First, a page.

I am quite impressed, actually, in how Banks manages to avoid ruffling my feminist sensibilities: which is quite the achievement when you think about it. From the first book, actually, she's had that "agenda" of creating female characters who are confident enough to own up to their sexuality, and own up to their needs in having a Big Strong Man take care of them. I am a feminist myself, but that means I can understand that there's nothing really wrong in this. I wouldn't want it for myself, it's not in my nature or in the way I was raised, but that doesn't mean it's wrong for other women to need what balances themselves. What's "empowering" (and I shudder to use the word, as grossly co-opted by management-speak and the self-esteem movement as it is) is having these very different women (different in personality, but very similar because of their nationality, culture, upbringing etc.) embrace their own sexuality. And I'm all for that.
Angelina is a case in point. She comes into the story fully in charge of her own needs and desires - it's Micah who can't handle the thought of his best friend's little sister enjoying the kind of BDSM he does. (For the uninitiated, "BDSM" simply stands for "bondage, discipline, dominance, submission, Sadism, Masochism" rather like how GBLT stands for gay-bi-lesbian-transgendered: a handy list to capture variance.) Angelina and Micah both enjoy the kind of pleasure it's possible to get from pain, but that's only part of it. There's a rather beautiful and surprisingly gentle exploration of their sexuality, something that could just as easily be taudry, grotesque and obscene.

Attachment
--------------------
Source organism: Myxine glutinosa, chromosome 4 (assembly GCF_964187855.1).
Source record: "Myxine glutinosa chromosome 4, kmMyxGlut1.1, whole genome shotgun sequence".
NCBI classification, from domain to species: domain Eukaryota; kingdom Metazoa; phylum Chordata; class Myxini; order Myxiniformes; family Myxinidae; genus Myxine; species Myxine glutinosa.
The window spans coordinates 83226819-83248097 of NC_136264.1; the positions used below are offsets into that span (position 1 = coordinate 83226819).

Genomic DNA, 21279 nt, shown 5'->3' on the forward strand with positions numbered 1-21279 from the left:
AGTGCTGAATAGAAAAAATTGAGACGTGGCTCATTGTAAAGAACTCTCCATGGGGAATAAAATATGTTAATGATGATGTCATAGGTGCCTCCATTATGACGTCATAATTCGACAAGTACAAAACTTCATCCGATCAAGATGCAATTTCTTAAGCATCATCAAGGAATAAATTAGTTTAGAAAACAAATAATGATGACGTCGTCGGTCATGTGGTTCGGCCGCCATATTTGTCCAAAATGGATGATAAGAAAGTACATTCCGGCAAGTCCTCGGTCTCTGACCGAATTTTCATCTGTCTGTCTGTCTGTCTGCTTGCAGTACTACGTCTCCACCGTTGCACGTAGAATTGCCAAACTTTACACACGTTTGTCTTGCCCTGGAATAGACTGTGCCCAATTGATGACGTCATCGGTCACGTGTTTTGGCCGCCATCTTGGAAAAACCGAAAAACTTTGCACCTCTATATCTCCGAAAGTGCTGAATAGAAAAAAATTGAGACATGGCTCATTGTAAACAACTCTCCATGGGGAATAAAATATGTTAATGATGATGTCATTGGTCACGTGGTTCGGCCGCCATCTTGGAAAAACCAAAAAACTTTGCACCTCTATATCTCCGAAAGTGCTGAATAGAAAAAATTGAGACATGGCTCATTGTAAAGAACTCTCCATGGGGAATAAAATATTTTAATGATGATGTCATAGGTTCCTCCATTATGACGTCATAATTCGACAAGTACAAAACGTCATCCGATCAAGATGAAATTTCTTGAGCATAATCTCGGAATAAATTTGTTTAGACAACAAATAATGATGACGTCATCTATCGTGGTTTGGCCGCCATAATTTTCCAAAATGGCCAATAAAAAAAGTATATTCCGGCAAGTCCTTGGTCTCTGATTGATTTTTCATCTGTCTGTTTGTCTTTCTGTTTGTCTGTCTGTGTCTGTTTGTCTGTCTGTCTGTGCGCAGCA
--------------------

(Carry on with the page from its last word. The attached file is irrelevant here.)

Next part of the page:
I didn't find Angelina to be as confused and like a doormat at some other readers - she did not strike me as desperate, not in the derogatory sense they meant. Perhaps it helped having read Sweet Persuasion, the story of Serena and Damon, in which Serena hesitantly faces her needs and desires and Damon teaches her how a woman comfortable in being submissive is stronger than the man who dominates her. It seems like a contradiction in terms, but when you're reading it it makes sense. It becomes romantic. (And you're wondering how I could call myself a feminist, I bet! You'd have to be inside my head, or wait patiently till I can articulate myself better. :) )
For sure the plot can make me roll my eyes - it seems convenient that there would be something putting Angelina's life in danger, because we all know it's not until they think they're going to lose a woman that they realise how much they love her - it's a time-honoured cliche and still highly effective. But that and other cliches aside, Micah and Angelina are believable and plausible because these books are all about character development; plot is just a structure, a frame, on which to bring them together and get them to work through their issues. Because they will certainly have issues - in this case, Micah is privately, emotionally repressed.